You may not find milk or fish listed on the back of a kitchen spray or toilet cleaner, but many chemicals can still be derived from animal products. Ingredients in cleaning products are also routinely tested on animals.
Luckily, there are a growing number of fully vegan brands, and certifications to help you find them.
What animal ingredients are in cleaning products?
There are a few common types of ingredients found in cleaning products, which may have been derived from animals. These include:
- Beeswax (can also be called 'cera alba')
- Caprylic acid (from milk)
- Glycerol (from animal fats)
- Lanolin (from sheep's wool)
- Lecithin (from eggs, milk or tissue)
- Oleyl alcohols (from fish)
- Steric acid (derived from animal fats)
- Tallow (from beef fat)
However, unless the product is marked with a ‘Vegan’ label, it can be almost impossible to tell whether or not it includes animal ingredients. Even if an ingredients list does not include any of the above animal products exactly as written, it may still include their derivatives. Many of them have variations that come with a multitude of different titles. For example, polyglycerol and glycerides are derivatives of glycerol, and oleths and Ocenol are types of oleyl alcohols.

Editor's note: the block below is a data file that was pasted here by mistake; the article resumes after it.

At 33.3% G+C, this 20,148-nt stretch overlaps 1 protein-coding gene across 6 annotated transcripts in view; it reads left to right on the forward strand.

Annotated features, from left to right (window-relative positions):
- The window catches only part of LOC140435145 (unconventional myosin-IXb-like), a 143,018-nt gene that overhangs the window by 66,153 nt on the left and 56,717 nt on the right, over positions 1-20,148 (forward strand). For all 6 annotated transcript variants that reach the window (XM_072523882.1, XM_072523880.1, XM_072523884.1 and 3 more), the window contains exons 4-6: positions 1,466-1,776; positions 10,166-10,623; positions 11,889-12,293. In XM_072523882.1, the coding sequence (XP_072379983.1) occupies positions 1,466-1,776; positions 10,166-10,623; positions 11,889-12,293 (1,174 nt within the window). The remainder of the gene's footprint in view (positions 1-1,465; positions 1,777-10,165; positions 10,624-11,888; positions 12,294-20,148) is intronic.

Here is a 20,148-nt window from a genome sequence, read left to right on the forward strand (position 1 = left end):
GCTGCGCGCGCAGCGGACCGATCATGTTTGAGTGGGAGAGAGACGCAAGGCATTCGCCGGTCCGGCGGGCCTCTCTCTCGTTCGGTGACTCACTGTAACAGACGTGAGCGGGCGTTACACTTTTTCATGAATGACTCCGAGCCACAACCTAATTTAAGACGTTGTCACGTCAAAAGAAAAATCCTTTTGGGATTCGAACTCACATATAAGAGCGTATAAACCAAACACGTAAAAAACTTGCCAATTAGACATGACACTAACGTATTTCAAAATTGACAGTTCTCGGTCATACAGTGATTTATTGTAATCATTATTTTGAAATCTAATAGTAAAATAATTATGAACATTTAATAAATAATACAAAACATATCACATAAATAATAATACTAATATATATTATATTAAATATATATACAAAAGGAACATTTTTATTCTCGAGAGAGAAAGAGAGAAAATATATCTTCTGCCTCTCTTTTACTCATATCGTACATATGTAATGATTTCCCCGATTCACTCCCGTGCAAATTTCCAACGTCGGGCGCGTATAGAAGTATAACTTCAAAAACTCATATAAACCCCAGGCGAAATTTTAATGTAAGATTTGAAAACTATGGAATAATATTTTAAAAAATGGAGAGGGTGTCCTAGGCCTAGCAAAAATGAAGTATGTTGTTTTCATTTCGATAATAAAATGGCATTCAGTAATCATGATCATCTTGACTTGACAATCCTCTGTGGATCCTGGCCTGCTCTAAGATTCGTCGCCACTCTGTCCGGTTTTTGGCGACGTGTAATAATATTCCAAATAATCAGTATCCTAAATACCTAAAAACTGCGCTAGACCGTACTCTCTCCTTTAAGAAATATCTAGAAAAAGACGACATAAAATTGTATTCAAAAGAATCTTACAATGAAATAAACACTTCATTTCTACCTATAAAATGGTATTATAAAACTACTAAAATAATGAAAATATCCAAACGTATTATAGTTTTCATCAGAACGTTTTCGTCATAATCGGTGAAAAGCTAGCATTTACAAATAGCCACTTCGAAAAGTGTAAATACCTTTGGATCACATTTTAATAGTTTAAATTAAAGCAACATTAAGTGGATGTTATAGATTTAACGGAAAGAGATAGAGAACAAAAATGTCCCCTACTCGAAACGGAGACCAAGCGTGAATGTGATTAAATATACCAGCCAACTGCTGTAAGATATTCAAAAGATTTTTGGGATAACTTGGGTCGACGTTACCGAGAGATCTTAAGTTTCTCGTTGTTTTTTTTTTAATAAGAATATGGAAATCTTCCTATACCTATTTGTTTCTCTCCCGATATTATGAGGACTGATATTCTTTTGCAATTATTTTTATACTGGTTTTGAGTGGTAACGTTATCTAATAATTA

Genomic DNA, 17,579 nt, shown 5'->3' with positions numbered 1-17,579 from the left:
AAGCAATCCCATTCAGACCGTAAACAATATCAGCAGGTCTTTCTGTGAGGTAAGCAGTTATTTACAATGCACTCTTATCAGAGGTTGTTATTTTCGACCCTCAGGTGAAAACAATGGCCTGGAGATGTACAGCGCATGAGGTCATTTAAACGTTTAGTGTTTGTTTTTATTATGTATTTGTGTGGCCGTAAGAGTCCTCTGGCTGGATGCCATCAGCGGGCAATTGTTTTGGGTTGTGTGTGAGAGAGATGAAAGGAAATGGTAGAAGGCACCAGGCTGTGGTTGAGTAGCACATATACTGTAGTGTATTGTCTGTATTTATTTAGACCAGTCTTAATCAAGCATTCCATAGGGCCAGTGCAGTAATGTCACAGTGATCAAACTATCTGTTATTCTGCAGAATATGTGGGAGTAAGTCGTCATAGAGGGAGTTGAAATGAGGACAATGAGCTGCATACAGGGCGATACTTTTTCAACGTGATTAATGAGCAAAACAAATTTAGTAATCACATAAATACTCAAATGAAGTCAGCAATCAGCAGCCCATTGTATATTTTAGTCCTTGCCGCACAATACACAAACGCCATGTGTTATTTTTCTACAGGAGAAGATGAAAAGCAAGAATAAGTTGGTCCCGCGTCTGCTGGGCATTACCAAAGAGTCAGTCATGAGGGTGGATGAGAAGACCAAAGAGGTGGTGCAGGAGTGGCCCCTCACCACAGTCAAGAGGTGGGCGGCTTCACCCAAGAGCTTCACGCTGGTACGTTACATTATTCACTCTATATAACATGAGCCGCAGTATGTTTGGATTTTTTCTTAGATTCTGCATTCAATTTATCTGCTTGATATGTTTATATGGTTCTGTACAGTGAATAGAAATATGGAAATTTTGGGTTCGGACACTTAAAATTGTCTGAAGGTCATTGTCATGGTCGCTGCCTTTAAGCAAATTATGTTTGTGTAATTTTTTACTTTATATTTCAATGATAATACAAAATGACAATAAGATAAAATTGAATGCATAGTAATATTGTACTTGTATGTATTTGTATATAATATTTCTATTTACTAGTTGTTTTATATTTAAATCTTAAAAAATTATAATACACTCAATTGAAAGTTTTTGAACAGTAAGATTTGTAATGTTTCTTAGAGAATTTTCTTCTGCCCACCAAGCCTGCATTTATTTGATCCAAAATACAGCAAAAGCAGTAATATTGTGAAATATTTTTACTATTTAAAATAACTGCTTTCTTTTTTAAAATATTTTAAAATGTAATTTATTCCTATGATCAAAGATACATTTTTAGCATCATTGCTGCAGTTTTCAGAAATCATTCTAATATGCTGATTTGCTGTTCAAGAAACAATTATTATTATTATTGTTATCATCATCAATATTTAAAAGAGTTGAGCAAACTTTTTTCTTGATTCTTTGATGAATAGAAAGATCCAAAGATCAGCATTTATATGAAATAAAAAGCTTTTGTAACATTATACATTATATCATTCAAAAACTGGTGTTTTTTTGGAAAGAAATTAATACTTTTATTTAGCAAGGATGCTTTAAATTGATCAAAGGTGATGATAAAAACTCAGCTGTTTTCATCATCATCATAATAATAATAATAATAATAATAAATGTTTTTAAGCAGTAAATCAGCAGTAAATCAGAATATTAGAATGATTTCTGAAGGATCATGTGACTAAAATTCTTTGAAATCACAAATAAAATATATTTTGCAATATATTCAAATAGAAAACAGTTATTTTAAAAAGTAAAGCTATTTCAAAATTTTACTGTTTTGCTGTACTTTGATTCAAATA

Peta has a list of over 100 animal ingredients that can be found in consumer products.
Conversely, many of the ingredients listed above can also be made from vegan sources. For example, lecithin can be made from soybeans, sunflower seeds, or a number of other plant-based products.
Which cleaning brands contain animal products?
If a cleaning product isn’t marked as vegan, there is a high risk that it could contain animal ingredients such as those listed above.
Many well-known brands like Cillit Bang, Vanish and Flash are not marked as vegan.
Some brands are owned by companies that sell factory farmed meat and dairy in other parts of their business. For example, Unilever owns Cif, Domestos and Lifebuoy cleaning products, alongside well-known ice cream brands Ben & Jerry’s and Walls.
So while some products may be vegan, the companies most certainly aren’t.